The Best, Worst Funds in May

Asian and energy funds boomed, while Russian funds tanked.
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East Asia and energy funds proved to be the places for investors to put their money during the first five months of 2007.

The table below of open-end stock fund leaders and laggards, shows a list of top performers confined to only two objectives -- non-U.S. equity and energy/natural resources.

Leveraged and "inverse" and institutional funds were excluded from the rankings. The table also shows data for the year-to-date, 12-month and three-year annual returns.

For the month of May, the top 10 stock funds contained six overseas entries, including two from China, one each from Korea and Latin America and two internationally diversified funds.

The four remaining leaders are all energy and natural resources funds, including a "green" fund -- the

(GAAEX) - Get Report

Guinness Atkinson Alternative Energy Fund (GAAEX), which returned 5.6% for the month. (See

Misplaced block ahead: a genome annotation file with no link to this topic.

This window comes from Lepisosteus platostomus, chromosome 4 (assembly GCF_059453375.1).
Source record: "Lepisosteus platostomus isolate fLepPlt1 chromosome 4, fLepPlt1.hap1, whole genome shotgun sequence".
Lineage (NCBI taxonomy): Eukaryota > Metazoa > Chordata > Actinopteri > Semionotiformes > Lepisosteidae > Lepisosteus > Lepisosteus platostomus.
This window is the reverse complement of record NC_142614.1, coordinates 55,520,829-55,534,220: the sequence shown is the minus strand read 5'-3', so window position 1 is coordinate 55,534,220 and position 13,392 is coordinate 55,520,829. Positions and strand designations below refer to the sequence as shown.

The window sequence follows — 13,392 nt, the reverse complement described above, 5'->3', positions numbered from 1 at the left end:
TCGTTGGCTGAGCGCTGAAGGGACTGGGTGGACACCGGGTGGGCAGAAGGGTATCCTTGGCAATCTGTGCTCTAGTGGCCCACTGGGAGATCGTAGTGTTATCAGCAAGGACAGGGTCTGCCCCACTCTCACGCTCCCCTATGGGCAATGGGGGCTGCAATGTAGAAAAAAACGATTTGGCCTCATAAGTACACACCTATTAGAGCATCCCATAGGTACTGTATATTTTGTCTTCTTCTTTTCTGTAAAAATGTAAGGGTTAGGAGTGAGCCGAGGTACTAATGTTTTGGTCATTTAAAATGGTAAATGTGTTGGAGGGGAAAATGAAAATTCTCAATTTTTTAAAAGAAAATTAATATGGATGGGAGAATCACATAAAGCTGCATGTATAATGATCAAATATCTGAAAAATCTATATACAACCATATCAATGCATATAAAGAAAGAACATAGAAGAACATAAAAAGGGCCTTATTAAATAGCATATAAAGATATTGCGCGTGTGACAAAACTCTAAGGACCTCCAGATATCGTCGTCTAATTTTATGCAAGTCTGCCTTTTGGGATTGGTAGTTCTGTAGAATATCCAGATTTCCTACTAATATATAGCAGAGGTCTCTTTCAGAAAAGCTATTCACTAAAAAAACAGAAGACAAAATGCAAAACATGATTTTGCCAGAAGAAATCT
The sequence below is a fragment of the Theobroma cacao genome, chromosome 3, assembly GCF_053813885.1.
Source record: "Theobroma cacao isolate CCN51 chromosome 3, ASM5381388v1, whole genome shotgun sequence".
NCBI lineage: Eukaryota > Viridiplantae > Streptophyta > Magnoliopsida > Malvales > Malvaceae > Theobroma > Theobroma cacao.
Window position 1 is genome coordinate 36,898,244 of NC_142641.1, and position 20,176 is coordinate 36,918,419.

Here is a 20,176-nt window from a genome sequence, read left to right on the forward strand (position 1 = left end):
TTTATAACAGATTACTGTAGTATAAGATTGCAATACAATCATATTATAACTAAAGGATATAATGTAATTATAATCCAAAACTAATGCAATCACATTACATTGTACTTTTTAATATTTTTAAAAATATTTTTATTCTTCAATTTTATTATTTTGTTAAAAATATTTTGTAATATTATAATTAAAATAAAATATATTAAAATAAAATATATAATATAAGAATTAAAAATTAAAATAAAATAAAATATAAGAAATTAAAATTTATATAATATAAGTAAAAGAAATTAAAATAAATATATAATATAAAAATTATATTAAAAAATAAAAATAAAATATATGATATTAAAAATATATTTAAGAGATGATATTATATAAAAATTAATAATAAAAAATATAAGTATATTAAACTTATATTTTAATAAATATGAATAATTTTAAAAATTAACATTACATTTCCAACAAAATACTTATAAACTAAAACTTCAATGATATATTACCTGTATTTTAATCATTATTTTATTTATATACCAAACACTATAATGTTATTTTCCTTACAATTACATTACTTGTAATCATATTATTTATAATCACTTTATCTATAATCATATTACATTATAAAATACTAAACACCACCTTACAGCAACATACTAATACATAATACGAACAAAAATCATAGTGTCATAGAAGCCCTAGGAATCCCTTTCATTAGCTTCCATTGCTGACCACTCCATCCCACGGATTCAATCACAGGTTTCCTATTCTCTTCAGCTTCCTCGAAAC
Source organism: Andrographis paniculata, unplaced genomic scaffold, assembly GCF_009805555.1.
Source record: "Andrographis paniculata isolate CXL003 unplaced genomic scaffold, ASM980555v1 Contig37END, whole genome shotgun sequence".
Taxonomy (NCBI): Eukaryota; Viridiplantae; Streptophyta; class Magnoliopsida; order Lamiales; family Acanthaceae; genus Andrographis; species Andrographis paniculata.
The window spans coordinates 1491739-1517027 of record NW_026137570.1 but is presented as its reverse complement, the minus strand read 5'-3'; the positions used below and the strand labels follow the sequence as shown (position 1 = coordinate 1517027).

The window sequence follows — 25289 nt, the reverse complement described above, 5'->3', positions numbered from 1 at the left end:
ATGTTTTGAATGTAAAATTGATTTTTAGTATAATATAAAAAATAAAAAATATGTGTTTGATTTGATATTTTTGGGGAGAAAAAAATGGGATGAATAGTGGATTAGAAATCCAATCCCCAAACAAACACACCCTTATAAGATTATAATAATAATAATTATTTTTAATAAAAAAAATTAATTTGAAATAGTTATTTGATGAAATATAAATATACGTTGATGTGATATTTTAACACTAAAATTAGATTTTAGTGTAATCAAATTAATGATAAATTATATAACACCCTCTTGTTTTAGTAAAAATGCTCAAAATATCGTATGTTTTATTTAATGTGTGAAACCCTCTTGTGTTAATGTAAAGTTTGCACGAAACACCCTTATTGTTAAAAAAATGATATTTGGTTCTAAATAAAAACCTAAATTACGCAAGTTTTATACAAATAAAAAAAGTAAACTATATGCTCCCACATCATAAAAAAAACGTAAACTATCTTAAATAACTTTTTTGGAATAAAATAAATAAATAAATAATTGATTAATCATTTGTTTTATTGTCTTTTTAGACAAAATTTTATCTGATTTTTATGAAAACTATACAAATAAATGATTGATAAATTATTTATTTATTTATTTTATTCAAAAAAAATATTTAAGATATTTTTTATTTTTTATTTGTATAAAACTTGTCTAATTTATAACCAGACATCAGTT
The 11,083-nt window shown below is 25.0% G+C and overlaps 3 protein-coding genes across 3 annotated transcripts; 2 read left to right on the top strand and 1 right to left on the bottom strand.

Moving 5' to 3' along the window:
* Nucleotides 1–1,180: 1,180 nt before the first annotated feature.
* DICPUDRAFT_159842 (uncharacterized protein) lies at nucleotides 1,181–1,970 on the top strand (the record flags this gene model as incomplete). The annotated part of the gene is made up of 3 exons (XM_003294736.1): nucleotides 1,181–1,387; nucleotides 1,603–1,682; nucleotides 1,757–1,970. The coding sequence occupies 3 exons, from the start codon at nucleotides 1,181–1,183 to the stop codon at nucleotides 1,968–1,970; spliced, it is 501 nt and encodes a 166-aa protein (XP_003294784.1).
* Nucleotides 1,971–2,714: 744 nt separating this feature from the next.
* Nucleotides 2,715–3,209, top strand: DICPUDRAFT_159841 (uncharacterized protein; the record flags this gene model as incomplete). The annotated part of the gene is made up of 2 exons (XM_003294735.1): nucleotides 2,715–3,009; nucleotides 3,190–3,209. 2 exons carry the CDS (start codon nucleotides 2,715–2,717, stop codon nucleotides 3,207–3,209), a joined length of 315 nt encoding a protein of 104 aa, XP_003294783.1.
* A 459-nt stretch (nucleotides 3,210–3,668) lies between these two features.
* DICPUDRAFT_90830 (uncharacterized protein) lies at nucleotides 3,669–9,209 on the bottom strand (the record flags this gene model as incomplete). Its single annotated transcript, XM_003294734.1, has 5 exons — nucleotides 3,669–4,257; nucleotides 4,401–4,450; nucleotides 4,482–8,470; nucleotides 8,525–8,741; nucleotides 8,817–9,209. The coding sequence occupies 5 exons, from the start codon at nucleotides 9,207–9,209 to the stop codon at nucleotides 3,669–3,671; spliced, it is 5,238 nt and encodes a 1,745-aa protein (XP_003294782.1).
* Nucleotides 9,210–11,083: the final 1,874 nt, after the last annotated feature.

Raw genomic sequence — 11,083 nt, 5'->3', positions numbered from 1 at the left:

Alternative Energy Powers These Funds

.)

The top four performing funds each surpasses double-digit returns for the month, led by

(FSESX) - Get Report

Fidelity Advantage Korea Fund (FAKCX) with 12.76% and

(DPCBX)

Dreyfus Premier Greater China Fund (DPCBX) with 12.67%.

Russian President Vladimir Putin's recent saber rattling may have helped scare off some investors, as the top two laggards for the month were Russian funds.

The

(TMRFX)

Third Millennium Russia Fund (TMRFX) and the

(LETRX) - Get Report

ING Russia A (LETRX) lost 7.32% and 5.81% respectively during May.

The rest of the laggards list is a hodgepodge of two Japan funds, two financial funds, two gold funds, a small company fund and a growth fund.

Richard Widows is a financial analyst for TheStreet.com Ratings. Prior to joining TheStreet.com, Widows was senior product manager for quantitative analytics at Thomson Financial. After receiving an M.B.A. from Santa Clara University in California, his career included development of investment information systems at data firms, including the Lipper division of Reuters. His international experience includes assignments in the U.K. and East Asia.